Not enough directors have the good sense to put Willem Dafoe centre stage. Those gaunt, crazed features, with the jagged-toothed smile of someone who wants to eat you, no doubt mitigate against his playing a leading man. When he does get the chance, it's invariably as a loner – a vampire, or Scorsese's Christ – and it's as a loner that he stars in The Hunter, an absorbing eco-thriller that pits Dafoe against a variety of other weird-looking carnivores in the Tasmanian wilderness.
His Martin is not so much a big-game hunter as a mercenary with a very flexible skills set. After the sighting of a supposedly extinct Tasmanian tiger, he is hired by a biotech company to find and kill the animal, bringing back the rare tissue samples that will, no doubt, serve some dastardly purpose. Renting a room from single mother Lucy (Frances O'Connor), who lives with her two children on the edge of the wilderness, Martin ventures into it in search of the beast. But his cover, of an academic studying Tasmanian devils, hasn't washed with the local loggers, who suspect him of fuelling the environmental lobby against their trade. Soon the hunter becomes the hunted.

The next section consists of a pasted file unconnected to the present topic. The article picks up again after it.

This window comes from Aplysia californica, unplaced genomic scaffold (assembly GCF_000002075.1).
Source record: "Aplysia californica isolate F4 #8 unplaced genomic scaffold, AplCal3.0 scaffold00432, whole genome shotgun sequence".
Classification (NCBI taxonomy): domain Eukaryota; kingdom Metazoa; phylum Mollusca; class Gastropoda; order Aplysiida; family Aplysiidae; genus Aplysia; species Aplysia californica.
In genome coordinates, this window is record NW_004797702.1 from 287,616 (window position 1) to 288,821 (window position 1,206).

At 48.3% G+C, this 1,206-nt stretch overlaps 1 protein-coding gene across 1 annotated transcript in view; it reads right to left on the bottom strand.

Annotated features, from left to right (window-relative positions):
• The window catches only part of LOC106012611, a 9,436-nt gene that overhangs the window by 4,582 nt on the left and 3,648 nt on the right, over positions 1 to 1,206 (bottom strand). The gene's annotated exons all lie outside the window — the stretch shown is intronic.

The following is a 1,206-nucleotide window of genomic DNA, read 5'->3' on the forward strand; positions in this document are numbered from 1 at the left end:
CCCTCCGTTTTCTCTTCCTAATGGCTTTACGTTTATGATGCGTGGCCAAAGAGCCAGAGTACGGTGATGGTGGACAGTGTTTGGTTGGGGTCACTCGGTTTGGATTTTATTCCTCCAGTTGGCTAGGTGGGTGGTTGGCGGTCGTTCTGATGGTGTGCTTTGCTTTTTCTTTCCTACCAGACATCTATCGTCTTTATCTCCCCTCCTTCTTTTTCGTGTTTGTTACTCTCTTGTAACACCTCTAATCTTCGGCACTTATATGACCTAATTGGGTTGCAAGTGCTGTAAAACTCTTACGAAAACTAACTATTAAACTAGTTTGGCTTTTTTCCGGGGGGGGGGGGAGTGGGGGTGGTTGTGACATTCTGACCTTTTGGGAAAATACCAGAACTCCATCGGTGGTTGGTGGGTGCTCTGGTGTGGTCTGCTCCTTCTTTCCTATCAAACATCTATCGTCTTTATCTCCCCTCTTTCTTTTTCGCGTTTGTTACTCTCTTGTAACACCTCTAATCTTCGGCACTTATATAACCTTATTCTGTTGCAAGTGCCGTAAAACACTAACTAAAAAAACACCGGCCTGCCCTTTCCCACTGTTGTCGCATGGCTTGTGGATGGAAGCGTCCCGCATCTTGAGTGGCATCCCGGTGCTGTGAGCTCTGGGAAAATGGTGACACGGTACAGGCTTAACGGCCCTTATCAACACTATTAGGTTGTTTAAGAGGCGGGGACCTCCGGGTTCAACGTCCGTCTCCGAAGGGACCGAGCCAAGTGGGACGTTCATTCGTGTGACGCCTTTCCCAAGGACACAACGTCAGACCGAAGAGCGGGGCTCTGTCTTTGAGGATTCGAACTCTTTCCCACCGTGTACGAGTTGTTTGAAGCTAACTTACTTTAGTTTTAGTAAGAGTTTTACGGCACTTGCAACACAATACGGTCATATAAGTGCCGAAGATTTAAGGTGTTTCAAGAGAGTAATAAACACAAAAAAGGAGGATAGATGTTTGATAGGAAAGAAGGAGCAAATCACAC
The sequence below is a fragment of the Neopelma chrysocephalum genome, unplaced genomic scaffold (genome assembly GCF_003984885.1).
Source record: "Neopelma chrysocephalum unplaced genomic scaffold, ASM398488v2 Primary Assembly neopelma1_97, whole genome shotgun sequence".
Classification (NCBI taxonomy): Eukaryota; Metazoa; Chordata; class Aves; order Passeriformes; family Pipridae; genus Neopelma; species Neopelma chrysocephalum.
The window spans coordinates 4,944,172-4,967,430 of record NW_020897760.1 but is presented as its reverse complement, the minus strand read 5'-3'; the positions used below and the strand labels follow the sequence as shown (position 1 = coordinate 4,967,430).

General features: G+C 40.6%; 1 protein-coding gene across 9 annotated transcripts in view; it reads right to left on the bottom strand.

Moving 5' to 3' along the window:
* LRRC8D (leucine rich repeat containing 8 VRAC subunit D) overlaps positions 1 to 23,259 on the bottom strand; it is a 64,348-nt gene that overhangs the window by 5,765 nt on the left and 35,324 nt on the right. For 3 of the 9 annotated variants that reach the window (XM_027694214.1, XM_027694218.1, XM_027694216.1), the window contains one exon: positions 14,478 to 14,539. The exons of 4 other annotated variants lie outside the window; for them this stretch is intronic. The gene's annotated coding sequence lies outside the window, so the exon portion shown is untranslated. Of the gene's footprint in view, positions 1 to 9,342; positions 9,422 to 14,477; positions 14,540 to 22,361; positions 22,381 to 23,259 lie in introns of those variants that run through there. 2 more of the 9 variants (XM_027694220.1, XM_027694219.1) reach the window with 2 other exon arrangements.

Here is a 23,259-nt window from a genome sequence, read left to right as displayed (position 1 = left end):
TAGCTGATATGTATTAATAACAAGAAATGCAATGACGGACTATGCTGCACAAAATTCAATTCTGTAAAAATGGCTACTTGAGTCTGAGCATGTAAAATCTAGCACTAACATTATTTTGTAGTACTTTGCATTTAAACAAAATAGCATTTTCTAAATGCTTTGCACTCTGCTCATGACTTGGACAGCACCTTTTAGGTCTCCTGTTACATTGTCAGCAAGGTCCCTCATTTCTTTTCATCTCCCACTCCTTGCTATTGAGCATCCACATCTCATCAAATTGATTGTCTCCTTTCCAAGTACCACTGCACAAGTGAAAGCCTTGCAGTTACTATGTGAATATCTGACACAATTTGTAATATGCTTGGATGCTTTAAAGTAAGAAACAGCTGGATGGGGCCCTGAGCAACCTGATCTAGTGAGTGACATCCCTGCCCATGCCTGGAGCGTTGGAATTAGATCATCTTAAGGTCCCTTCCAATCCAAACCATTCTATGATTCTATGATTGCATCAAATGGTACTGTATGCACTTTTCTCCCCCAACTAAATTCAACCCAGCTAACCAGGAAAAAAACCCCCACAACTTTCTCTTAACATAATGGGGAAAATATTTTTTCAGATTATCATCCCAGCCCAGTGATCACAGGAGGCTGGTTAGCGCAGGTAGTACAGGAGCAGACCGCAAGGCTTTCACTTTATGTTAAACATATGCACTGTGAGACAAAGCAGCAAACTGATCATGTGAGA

Based on the novel by Julia Leigh, this is an accomplished feature by Australian director Daniel Nettheim. He may over-egg his final reel with unnecessary tragedy, but until then the film works well – as a gripping thriller, as a melancholy reflection on our treatment of endangered species, and as a human drama in which the meticulous, humourless Martin is thawed by his exposure to damaged Lucy and her kids.
Comedy isn't the French forte, and nor, it seems, is clear thinking about male mores. In Guillaume Canet's recent Little White Lies, the only man you didn't want to throttle was in a coma. That character was played by Jean Dujardin, who in The Players not only gets to walk and talk, but also write, direct and produce. I can only imagine that his success with The Artist left him light in the head.
Dujardin and Gilles Lellouche are the brains behind a series of skits on male adultery, whose team of directors includes The Artist's Michel Hazanavicius. They peak at competence, but are mostly excruciating. The framing stories involve the two stars as serial cheats who resent their spouses finding fault, and take themselves off to Vegas to express their liberté. Only in "The Question", in which real-life partners Dujardin and Alexandra Lamy play a couple who spend a long night revealing their infidelities to each other, is there a spark of truth. Unsurprisingly, this was directed by a woman. Emmanuelle Bercot, merci.
Luis Buñuel’s masterpiece of Surrealist storytelling (or untelling) The Discreet Charm of the Bourgeoisie receives a welcome 40th anniversary revival. And for the bourgeoisie at its most indiscreet, there’s Dark Horse, the latest from Todd Solondz, with Jordan Gelber as a suburban case of arrested development.